I have many faults, but the one I’m feeling baddest about at the moment is my tendency to dismiss a writer on the basis of very little. For example:

  • If I meet a writer and I think they’re obnoxious I won’t read them. This is very very bad of me. Because I am a writer and I can be totally obnoxious (especially if my blood sugar is low), so if other people are as intolerant as I am, and they meet me when I haven’t eaten, odds are they will never read me. To make this even more circular I am most especially likely to decide a writer is obnoxious and I will not read them when my blood sugar is low and I am being obnoxious.
  • I will read one short story, or worse one or two pages of a short story or novel, and if it doesn’t immediately grab me, I will decide the writer is vastly overrated and never read them. This despite the fact that my own short stories in no way reflect the quality of my novels. Or vice versa. And many writers improve. So an early sucky story says nothing about their later quality. Not to mention that my mood (blood sugar levels) greatly affects whether I will keep reading a story.
  • If I hear a writer read, and they’re not any good at it, I will never read them, no matter how much praise I’ve heard. A bad reading kills the writing for me stone cold dead. This is particularly unfair as I’m an erratic reader and suckiness is sadly part of my repertoire (especially if my blood sugar is low).
  • If a friend whose taste I trust tells me a book sucks I won’t read it unless it is the only book available. This is why it took me so long to discover the joys of the Bartimaeus trilogy—a friend I love and trust told me it sucked. They were so wrong! But why are my friends going to be any more consistent than I am? They have their blood sugar issues too.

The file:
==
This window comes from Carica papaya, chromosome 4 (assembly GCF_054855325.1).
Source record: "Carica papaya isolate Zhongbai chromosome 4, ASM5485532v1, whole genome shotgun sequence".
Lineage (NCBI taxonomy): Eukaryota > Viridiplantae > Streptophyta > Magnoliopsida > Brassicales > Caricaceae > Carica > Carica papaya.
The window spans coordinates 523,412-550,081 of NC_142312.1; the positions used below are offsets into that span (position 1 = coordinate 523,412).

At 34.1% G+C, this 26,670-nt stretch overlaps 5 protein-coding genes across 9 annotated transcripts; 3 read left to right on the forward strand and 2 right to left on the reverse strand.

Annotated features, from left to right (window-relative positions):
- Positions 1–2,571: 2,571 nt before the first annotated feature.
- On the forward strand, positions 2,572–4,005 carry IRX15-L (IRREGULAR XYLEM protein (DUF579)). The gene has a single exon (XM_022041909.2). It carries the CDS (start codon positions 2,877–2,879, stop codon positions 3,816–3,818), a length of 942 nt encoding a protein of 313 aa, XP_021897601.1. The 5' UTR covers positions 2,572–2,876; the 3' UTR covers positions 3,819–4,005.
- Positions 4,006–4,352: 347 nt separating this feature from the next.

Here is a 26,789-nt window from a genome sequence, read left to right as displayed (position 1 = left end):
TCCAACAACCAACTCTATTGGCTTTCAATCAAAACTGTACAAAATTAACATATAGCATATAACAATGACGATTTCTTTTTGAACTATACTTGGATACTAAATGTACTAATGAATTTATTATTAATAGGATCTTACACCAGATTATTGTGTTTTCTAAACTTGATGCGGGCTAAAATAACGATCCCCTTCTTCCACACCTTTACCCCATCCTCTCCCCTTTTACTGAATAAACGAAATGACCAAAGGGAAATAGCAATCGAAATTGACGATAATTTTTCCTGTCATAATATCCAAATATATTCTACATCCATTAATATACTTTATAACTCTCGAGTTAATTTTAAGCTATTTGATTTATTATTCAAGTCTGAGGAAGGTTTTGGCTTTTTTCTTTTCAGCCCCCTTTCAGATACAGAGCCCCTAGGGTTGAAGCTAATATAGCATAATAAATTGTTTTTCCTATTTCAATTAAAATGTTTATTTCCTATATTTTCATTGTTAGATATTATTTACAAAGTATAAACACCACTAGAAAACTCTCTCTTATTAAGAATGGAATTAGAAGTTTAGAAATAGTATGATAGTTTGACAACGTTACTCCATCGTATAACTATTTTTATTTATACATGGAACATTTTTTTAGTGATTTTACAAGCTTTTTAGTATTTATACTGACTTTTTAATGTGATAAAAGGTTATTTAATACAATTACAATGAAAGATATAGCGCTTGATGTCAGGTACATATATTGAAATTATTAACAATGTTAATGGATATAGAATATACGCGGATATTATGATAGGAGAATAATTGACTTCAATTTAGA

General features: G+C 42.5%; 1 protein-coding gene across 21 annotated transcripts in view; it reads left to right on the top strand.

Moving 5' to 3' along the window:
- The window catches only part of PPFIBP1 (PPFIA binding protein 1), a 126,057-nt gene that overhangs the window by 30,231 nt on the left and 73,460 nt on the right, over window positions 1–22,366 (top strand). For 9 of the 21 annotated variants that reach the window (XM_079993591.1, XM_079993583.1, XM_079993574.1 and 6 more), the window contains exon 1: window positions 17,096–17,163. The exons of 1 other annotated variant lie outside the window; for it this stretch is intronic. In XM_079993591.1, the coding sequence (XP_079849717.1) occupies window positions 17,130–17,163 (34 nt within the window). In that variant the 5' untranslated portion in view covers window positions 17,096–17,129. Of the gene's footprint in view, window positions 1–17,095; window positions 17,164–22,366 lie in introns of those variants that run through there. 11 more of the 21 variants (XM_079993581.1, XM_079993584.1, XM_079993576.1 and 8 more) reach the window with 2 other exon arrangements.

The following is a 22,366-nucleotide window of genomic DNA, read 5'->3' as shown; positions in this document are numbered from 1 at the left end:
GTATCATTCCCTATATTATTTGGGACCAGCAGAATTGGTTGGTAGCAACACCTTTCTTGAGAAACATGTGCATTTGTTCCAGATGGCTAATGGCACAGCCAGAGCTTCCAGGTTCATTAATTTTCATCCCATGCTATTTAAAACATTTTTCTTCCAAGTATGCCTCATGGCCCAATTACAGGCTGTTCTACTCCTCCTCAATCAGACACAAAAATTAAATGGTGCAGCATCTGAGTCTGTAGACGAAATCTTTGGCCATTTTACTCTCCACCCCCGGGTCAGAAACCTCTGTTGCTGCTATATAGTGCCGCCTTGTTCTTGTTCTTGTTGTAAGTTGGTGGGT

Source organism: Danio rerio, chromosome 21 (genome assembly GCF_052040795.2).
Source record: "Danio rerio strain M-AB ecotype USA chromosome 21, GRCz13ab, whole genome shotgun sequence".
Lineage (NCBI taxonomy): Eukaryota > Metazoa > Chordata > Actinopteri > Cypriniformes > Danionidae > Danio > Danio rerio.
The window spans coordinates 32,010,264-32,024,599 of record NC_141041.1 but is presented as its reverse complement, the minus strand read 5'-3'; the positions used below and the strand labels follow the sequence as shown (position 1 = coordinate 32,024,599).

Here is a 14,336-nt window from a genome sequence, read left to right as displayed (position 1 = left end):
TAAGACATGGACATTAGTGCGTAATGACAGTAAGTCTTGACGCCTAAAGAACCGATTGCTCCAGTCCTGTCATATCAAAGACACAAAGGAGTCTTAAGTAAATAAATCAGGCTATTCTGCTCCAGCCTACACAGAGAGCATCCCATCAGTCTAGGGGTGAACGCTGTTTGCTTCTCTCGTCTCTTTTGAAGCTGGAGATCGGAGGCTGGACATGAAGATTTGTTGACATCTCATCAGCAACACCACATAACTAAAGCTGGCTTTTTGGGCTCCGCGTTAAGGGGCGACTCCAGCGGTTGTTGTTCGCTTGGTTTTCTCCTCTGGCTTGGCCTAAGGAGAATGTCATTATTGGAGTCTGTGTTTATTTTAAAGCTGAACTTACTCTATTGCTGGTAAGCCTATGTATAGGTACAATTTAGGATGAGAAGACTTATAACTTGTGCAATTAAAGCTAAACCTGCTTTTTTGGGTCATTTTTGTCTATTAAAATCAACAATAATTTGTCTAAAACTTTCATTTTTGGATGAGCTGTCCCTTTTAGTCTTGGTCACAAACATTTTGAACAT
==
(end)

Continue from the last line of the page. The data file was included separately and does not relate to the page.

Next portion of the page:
• I also won’t read book by people who have dissed writers I adore. I don’t care how much they’ve been raved about, or by whom, or how many people insist that I will love love love them, if they’ve dumped on Angela Carter, or Georgette Heyer, or Dorothy Dunnett, or Patricia Highsmith, or Ruth Park, or any number of other writers, I won’t touch their books with a barge pole.

Writing is a tenuous profession and too many of us passionate readers are certifiably insane. It’s shockingly easy to turn off potential readers. You can do it with a word (use “jasmine” and you’ve lost Margo Lanagan), a bad clothing choice on the part of a character (I put a book down once because the supposedly hip protag was wearing hot pink lycra), a factual error (I have stopped reading otherwise fine books because they had Canberra being a short bus ride from Sydney).

You can also lose readers through no fault of your own: because they don’t like your cover, because they don’t like your author photo, or the way you spell your name, or won’t read paperbacks, or books by Australians.

So you’ll never catch me insulting fellow writers on my blog—too risky! I don’t want to piss them off (we writers have such long memories), or their fans (ditto), nor do I want to rack up any more bad karma (I’m bowed under the weight of what I’ve already got!). And I resolve to make sure my blood sugar levels are where they should be before reading a new book or attending a reading.


  1. Maggie on #

    Hey, I just finished reading ‘The Amulet of Samarkand’ the other day and am a totally hooked fan! 😀

  2. robin on #

    Bold move – I think you’ve just exposed yourself as every writer’s worst nightmare. (Uh oh, does that count as an insult? Is it mitigated if I confess I’m just as bad?)

    Have you read Marijane Meaker’s memoir about Patricia Highsmith? If you love her, I think you’d love the book.

  3. jennifer, aka literaticat on #